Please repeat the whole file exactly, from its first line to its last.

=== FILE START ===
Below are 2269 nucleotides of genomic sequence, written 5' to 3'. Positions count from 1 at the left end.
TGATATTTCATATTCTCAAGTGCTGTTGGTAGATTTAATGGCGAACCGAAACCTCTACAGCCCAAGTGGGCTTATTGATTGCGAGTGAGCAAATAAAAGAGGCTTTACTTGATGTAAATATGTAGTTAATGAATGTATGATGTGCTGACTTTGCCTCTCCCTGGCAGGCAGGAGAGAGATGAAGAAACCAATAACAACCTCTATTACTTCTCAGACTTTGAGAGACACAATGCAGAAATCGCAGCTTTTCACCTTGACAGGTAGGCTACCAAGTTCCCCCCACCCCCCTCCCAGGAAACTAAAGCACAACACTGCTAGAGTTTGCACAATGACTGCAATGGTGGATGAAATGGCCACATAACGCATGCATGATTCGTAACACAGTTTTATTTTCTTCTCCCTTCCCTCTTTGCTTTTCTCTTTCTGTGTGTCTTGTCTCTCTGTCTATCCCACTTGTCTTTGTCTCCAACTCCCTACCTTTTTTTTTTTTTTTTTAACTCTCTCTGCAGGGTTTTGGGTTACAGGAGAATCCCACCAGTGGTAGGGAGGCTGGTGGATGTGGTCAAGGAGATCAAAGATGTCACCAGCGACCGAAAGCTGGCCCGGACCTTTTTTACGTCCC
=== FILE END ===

Below are 2269 nucleotides of genomic sequence, written 5' to 3'. Positions count from 1 at the left end.
TGATATTTCATATTCTCAAGTGCTGTTGGTAGATTTAATGGCGAACCGAAACCTCTACAGCCCAAGTGGGCTTATTGATTGCGAGTGAGCAAATAAAAGAGGCTTTACTTGATGTAAATATGTAGTTAATGAATGTATGATGTGCTGACTTTGCCTCTCCCTGGCAGGCAGGAGAGAGATGAAGAAACCAATAACAACCTCTATTACTTCTCAGACTTTGAGAGACACAATGCAGAAATCGCAGCTTTTCACCTTGACAGGTAGGCTACCAAGTTCCCCCCACCCCCCTCCCAGGAAACTAAAGCACAACACTGCTAGAGTTTGCACAATGACTGCAATGGTGGATGAAATGGCCACATAACGCATGCATGATTCGTAACACAGTTTTATTTTCTTCTCCCTTCCCTCTTTGCTTTTCTCTTTCTGTGTGTCTTGTCTCTCTGTCTATCCCACTTGTCTTTGTCTCCAACTCCCTACCTTTTTTTTTTTTTTTTTAACTCTCTCTGCAGGGTTTTGGGTTACAGGAGAATCCCACCAGTGGTAGGGAGGCTGGTGGATGTGGTCAAGGAGATCAAAGATGTCACCAGCGACCGAAAGCTGGCCCGGACCTTTTTTACGTCCC